Fluorescence imaging of multiple myeloma cells in a clinically relevant SCID/NOD in vivo model: biologic and clinical implications.

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Bone-Marrow, Flow-Cytometry, Fluorescence, Human, Luminescent-Proteins, Male, Mice, Mice-Inbred-NOD, Mice-SCID, Multiple-Myeloma, Neoplasm-Transplantation, SUPPORT-NON-U-S-GOVT, SUPPORT-U-S-GOVT-P-H-S, Transfection, Transplantation-Heterologous

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Cancer Res 2003 Oct; 63(20):6689-96.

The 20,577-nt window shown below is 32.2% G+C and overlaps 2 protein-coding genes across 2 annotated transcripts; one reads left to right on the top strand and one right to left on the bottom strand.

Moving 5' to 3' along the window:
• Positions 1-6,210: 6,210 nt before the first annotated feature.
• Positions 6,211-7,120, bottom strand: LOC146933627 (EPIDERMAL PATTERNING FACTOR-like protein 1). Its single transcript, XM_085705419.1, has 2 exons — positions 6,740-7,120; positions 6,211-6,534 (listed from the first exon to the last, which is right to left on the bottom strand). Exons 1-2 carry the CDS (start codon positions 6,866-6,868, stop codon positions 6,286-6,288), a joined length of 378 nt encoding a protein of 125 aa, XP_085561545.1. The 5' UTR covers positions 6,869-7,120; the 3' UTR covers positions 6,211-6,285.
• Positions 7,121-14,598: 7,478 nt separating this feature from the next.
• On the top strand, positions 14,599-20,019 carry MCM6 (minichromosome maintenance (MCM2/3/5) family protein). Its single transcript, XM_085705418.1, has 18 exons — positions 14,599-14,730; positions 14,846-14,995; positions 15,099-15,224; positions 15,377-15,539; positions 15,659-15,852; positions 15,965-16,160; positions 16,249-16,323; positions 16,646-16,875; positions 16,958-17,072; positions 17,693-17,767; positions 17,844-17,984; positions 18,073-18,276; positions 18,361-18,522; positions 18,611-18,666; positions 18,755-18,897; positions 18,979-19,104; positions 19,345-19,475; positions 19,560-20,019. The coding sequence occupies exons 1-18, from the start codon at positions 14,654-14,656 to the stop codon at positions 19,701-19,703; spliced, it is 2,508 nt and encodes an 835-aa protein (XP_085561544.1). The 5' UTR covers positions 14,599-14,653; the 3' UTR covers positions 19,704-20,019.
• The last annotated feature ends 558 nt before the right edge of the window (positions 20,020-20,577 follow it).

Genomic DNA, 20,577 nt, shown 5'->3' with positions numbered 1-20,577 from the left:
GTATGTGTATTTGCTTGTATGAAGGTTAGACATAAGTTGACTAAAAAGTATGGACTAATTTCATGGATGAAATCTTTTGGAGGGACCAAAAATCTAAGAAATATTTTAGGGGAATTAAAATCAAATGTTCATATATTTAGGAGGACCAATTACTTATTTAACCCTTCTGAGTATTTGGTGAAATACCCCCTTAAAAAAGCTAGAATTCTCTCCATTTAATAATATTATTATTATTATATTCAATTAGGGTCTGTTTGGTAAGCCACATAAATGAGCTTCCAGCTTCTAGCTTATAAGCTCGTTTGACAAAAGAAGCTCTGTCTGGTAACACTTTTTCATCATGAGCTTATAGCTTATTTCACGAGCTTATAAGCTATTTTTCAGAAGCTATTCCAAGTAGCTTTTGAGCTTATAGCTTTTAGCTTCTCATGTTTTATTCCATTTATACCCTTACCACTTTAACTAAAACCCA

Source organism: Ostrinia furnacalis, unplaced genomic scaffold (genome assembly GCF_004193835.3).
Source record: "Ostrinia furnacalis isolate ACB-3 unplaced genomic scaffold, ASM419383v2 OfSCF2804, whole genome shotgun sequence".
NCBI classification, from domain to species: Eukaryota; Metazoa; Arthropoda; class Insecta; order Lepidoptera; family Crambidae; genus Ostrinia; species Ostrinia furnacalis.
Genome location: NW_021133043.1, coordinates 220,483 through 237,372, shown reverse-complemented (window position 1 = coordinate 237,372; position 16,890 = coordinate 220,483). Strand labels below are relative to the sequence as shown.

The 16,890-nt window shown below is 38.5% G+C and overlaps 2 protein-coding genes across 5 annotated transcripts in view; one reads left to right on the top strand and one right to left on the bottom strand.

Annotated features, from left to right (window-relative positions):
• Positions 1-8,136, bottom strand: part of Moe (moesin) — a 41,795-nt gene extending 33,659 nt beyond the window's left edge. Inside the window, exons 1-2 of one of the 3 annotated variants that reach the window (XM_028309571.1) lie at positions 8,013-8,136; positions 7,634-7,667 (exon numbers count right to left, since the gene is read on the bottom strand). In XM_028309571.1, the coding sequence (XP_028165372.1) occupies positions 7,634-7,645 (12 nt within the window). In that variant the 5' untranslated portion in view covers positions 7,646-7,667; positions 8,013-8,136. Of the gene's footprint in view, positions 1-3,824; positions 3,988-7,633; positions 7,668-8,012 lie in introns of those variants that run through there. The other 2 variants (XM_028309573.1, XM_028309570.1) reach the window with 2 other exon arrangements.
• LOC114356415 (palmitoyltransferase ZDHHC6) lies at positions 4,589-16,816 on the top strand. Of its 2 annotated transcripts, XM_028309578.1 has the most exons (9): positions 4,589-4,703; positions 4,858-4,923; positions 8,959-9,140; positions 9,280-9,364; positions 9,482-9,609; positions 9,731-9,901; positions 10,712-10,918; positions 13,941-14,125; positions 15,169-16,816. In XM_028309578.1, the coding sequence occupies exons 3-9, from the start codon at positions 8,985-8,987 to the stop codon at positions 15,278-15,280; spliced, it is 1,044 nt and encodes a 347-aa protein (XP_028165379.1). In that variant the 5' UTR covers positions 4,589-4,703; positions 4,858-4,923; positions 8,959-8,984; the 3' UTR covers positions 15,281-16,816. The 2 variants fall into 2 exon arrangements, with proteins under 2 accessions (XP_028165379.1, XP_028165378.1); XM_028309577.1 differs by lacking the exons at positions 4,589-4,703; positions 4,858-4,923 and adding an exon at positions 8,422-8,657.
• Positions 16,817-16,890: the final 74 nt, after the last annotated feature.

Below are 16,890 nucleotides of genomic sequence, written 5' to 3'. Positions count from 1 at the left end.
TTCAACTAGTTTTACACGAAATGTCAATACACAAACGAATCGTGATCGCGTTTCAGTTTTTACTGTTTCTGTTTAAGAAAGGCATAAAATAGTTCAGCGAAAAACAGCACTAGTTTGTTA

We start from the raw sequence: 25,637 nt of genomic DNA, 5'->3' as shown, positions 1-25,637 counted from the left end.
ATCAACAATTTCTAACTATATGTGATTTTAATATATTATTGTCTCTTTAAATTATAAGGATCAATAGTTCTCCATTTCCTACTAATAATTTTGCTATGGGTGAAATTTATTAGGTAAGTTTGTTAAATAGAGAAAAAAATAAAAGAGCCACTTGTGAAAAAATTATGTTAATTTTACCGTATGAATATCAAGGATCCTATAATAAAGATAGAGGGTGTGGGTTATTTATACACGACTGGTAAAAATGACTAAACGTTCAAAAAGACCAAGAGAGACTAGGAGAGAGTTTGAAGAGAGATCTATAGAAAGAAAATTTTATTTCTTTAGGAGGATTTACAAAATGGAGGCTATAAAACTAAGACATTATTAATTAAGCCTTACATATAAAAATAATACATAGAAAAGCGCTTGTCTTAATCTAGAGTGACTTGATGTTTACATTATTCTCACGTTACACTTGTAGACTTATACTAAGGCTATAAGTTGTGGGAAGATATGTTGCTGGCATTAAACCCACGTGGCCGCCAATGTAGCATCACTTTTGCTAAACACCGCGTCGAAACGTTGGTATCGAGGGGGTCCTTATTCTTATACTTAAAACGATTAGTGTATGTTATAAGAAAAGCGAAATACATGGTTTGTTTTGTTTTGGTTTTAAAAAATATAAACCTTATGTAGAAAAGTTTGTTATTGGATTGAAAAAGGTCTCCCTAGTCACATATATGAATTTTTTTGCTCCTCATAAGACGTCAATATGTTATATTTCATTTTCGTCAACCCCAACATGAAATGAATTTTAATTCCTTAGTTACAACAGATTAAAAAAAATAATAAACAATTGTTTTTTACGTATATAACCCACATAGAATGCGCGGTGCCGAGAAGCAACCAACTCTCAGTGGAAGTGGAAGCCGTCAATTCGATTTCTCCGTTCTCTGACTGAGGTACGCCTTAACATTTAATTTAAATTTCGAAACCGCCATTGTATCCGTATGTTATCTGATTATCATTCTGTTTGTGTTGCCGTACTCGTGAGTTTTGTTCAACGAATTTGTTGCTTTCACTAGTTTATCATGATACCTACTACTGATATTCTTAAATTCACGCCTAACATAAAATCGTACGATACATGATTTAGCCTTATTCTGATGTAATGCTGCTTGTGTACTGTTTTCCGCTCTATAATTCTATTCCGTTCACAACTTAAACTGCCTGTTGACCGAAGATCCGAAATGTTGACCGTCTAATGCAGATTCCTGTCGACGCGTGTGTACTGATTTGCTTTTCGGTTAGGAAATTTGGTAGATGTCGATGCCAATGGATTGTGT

The in vivo preclinical testing of investigational therapies for multiple myeloma (MM) is hampered by the fact that models generated to recapitulate the development of diffuse skeletal lesions after i.v. injections of tumor cells do not allow for ready detection of the exact site(s) of lesions or for comprehensive monitoring of their progression. We therefore developed an in vivo MM model in severe combined immunodeficient/nonobese diabetic mice in which diffuse MM lesions developed after tail vein i.v. injection of human RPMI-8226/S MM cells stably transfected with a construct for green fluorescent protein (GFP). Using whole-body real-time fluorescence imaging to detect autofluorescent GFP(+) MM cells (and confirming the sensitivity and specificity of these findings both histologically and by flow cytometric detection of GFP(+) cells), we serially monitored, in a cohort of 75 mice, the development and progression of MM tumors. Their anatomical distribution and pathophysiological manifestations were consistent with the clinical course of MM in human patients, i.e., hallmarked by major involvement of the axial skeleton (e.g., spine, skull, and pelvis) and frequent development of paralysis secondary to spinal lesions without significant tumor spread to lungs, liver, spleen, or kidney. This model both recapitulates the diffuse bone disease of human MM and allows for serial whole-body visualization of its spatiotemporal progression. It therefore provides a valuable in vivo system to elucidate the molecular mechanisms underlying the marked osteotropism of MM, particularly for the axial skeleton, and for assessment of in vivo activity of novel anti-MM therapeutics.